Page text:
UPDATE Oct 7 2010: 18 months after it’s launch, Frito-Lay is “bagging” the fully compostable packaging from five out of six SunChips varieties. The noisy packaging, due to a rigid molecular structure, has spawned a lot of criticism of the new packaging, spawning the Sorry But I Can’t Hear You Over This SunChips Bag facebook group and according to some reports, more than a 10% decline in sales over the past 52 weeks.

REUSABLE: Happy Baby Organic Puffs Container

Instead of encouraging consumers to reuse their products’ packaging, Happy Baby chose to step up early in their products’ life cycle by reclaiming discontinued packaging and reusing the containers to launch a new line of Happy Baby Puffs.  Originating from Method, a company using the same packaging format for wipes, had hundreds of thousands of the containers available for purchase, along with the mold to create them as well. Already made with 25 percent post-consumer recycled content, Happy Baby was able to purchase the containers for a fraction of what it would ultimately cost to produce new ones.

SOURCE REDUCED: Sprint Accessory Packaging

Sprint‘s new line of accessory packaging is is not only smaller in size but also implements a greater amount of post-consumer waste content. The new packaging is up to 40 percent smaller in size, contains elements made from FSC-certified paperboard and 40 percent industrial waste content. PVC elements have been replaced with PET, utilizing 30 percent recycled content. Printing is done using soy and vegetable-based inks instead of the petroleum alternative. Sprint estimates that this new line of packaging will save nearly 650 tons of waste annually and reduce their packaging costs by 35 percent, saving the company over $2 million annually.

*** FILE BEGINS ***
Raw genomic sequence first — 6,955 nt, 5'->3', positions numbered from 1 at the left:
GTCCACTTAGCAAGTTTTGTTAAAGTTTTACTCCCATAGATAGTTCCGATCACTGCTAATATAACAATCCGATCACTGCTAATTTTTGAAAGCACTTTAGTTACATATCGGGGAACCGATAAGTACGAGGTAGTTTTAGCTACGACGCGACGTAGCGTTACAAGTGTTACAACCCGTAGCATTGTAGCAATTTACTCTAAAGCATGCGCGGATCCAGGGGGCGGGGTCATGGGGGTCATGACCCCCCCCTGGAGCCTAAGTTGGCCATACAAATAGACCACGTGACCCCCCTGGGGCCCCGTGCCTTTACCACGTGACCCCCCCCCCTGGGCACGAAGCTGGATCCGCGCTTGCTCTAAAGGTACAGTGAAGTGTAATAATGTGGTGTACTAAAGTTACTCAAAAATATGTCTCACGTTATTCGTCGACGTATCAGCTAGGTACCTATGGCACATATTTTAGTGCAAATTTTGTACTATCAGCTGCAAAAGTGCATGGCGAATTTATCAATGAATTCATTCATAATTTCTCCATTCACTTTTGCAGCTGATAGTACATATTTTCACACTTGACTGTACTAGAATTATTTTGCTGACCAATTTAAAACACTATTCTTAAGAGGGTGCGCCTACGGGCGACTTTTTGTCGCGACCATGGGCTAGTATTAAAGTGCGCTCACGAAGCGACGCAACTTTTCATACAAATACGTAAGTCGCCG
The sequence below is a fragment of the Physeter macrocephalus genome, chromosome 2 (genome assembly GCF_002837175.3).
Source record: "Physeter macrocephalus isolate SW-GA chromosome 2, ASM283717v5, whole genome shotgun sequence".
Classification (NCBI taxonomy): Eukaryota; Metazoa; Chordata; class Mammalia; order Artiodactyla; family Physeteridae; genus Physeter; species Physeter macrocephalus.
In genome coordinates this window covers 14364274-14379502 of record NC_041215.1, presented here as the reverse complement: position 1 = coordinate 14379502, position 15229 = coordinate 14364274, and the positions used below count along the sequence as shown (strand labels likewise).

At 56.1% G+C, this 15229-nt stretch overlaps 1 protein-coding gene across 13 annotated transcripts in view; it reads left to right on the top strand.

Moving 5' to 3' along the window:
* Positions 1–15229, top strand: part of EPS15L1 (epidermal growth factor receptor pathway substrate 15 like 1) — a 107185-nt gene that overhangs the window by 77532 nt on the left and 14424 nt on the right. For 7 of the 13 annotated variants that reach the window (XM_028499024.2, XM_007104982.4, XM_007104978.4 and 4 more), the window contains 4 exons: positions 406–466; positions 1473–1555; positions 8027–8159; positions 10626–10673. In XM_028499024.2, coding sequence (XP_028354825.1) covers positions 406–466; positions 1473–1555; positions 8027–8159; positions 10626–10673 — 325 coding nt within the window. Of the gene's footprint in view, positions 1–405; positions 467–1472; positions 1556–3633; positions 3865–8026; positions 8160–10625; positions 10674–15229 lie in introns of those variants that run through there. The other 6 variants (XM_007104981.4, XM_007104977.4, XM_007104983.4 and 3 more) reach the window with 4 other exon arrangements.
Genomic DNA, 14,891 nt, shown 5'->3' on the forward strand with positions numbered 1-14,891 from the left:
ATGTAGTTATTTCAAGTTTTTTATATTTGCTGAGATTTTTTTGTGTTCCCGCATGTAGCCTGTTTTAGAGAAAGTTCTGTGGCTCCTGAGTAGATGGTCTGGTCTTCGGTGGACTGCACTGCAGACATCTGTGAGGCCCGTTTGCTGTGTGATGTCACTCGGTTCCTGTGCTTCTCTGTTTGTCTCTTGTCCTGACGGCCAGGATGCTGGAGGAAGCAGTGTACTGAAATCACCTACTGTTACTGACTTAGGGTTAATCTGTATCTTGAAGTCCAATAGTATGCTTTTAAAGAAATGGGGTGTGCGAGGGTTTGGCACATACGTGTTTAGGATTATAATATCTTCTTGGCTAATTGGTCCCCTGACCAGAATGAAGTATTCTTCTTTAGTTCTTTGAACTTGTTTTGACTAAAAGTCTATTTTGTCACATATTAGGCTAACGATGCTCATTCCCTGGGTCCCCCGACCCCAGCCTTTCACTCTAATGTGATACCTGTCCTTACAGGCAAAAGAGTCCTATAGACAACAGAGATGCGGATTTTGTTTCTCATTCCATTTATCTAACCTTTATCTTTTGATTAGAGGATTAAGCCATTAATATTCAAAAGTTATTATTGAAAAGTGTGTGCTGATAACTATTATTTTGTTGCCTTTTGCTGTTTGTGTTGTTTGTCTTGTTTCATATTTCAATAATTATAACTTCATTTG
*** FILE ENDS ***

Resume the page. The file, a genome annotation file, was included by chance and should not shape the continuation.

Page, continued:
RESOURCE OPTIMIZED: Maxwell House Coffee Can

In recent years, Kraft Foods has shed over 100 million pounds in packaging their products by using sustainable alternatives. One contributor to this massive weight loss effort can be found in the Maxwell House brand of coffees, which now use composite paperboard cans in place of the steel alternative. Additionally, paperboard cans require less energy to produce and result in fewer greenhouse gas emissions than their metal counterparts. The new cans still use a recyclable steel bottom but weighs 30 percent less, use 50 percent recycled content and shed nearly 9 million pounds in material for the company.

Source: Brandpackaging.com

Additional Links & Media